Scottish Numerical Methods Network 2018
First workshop: Strathclyde, 30 January 2018
Modern numerical discretisations of partial differential equations and adaptivity
10:30-11:30 Andrea Cangiani (Leicester)
Numerical PDEs and adaptivity on general meshes
11:30-12:00 Lehel Banjai (Heriot-Watt)
Tensor Finite Element Methods for the Fractional Laplacian
12:00-12:30 Irene Kyza (Dundee)
A posteriori error control for evolution Schrödinger equations
12:30-14:30 Lunch break
14:30-15:00 John MacKenzie (Strathclyde)
An adaptive moving mesh method for geometric evolutions laws and bulk-surface PDEs
15:00-16:00 Georgios Akrivis (Ioannina)
Stability of implicit and implicit–explicit multistep methods for nonlinear parabolic equations in Hilbert spaces
Andrea Cangiani (Leicester), Lehel Banjai (Heriot-Watt), Irene Kyza (Dundee), John MacKenzie (Strathclyde), Georgios Akrivis (Ioannina), Des Higham (Strathclyde), Penny Davies (Strathclyde), Hongxia Guo (Dundee), Yuanhao Gao (Dundee), Emine Celiker (Dundee), Tengda Wei (Dundee), Fayed Alshammri (Strathclyde), Gabriel Barrenechea (Strathclyde), Ben Goddard (Edinburgh), Agis Athanassoulis (Dundee)
Andrea Cangiani, Numerical PDEs and adaptivity on general meshes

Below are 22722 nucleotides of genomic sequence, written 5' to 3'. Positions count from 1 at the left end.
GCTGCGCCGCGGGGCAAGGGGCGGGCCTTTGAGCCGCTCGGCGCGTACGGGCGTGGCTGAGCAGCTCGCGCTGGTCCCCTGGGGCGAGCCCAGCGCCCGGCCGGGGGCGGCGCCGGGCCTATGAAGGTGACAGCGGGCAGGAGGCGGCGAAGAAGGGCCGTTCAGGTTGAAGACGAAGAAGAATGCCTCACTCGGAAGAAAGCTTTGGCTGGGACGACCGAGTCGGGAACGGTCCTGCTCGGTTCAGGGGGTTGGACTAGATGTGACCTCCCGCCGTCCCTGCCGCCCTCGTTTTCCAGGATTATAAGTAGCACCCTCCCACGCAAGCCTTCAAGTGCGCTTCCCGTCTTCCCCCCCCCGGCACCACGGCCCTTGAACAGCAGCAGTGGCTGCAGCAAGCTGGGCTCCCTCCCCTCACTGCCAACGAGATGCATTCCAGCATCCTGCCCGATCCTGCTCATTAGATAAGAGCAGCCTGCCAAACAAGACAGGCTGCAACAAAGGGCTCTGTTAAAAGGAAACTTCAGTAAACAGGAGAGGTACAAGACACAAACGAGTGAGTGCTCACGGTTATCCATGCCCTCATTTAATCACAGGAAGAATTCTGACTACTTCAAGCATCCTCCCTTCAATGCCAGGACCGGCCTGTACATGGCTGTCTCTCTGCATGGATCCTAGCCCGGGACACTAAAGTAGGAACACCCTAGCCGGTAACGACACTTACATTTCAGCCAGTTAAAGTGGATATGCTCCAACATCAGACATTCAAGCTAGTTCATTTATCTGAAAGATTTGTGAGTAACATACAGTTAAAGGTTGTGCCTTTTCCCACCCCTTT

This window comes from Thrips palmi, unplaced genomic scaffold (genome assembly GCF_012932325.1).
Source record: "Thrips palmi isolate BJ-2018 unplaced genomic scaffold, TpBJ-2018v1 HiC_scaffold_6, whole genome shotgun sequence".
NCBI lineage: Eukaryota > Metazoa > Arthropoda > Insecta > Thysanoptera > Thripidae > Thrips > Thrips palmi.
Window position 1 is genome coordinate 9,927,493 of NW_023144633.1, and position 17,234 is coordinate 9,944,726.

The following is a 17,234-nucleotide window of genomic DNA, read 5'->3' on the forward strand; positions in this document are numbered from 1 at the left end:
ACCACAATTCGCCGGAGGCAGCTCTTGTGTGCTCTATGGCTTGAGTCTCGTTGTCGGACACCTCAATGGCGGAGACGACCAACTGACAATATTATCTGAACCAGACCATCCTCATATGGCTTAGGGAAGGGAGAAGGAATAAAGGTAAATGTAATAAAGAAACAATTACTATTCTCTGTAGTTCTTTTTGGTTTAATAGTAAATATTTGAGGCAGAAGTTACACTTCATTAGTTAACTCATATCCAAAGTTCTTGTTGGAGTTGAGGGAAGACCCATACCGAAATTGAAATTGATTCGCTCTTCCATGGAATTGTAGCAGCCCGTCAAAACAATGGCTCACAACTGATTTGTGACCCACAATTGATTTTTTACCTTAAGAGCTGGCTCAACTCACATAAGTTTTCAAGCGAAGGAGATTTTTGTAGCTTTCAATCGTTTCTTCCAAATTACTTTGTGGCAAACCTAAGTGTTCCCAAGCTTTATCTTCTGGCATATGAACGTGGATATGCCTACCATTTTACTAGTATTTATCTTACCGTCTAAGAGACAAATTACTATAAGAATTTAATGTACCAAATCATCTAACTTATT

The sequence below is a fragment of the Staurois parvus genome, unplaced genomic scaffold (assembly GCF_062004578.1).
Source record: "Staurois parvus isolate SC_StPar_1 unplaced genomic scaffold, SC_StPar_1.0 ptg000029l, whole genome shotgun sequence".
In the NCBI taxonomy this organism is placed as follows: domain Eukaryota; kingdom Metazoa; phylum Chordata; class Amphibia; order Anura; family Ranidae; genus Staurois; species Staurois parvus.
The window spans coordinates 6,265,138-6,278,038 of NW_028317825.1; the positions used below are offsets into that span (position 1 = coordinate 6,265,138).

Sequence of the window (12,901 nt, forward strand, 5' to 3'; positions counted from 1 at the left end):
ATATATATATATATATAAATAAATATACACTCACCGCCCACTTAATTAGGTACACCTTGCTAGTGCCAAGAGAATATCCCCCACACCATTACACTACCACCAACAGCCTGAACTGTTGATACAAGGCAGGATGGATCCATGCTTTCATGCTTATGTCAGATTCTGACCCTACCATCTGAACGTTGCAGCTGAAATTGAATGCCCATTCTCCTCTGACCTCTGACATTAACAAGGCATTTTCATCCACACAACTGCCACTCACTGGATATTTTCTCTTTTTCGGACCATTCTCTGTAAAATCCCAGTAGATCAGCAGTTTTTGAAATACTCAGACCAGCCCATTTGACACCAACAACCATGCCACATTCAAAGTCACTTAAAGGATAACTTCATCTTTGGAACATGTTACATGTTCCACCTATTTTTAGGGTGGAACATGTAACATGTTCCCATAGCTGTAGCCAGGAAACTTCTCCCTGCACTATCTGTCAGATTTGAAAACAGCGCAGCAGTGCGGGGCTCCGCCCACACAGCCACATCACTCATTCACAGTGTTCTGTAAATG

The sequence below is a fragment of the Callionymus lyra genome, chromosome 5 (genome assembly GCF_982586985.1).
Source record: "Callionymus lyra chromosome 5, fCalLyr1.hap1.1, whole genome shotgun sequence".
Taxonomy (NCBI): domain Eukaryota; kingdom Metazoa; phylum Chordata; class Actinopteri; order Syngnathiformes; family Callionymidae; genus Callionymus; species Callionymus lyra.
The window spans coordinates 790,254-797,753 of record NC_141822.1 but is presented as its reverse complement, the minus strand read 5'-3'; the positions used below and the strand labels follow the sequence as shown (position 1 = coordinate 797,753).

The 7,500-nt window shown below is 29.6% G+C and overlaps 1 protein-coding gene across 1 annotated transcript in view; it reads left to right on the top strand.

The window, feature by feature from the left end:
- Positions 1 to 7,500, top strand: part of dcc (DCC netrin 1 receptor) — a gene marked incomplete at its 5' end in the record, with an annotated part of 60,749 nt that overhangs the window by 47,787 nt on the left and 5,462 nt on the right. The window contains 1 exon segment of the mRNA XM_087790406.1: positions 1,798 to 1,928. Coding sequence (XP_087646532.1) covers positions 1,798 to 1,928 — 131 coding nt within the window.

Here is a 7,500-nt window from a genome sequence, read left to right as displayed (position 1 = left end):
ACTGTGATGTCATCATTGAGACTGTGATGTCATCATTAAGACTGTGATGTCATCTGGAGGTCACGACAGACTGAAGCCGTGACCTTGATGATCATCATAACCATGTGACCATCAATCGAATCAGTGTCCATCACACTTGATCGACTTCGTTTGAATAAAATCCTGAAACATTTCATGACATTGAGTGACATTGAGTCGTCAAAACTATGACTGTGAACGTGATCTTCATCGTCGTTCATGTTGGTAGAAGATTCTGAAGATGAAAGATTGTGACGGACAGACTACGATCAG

Real-life models are often characterised by localised features such as solution layers/singularities, domains with complicated/moving boundaries, and multi-physics matching. These features make the design of accurate numerical solutions challenging, or even out of reach unless computational resources are smartly allocated. Complexity reduction can be achieved through the following framework: new Finite Element Method (FEM) approaches allowing for general partitioning of the computational domain combined with automatic adaptive meshing. For instance, general non-matching/curved mesh elements can ease the treatment of multi-physics boundaries and local geometric and solution features can be resolved adaptively. Within this talk I will discuss recent developments on the extension of FEM to general meshes and adaptivity. In particular I will survey recent work on adaptive algorithms based on rigorous a posteriori error bounds for the Virtual Element Method [1,2,3] and hp-discontinuous Galerkin method [4,5]. The approach will be demonstrated through a few examples, relevant to the biosciences, with strong localisation of solution features or internal curved interfaces modelling semi-permeable membranes.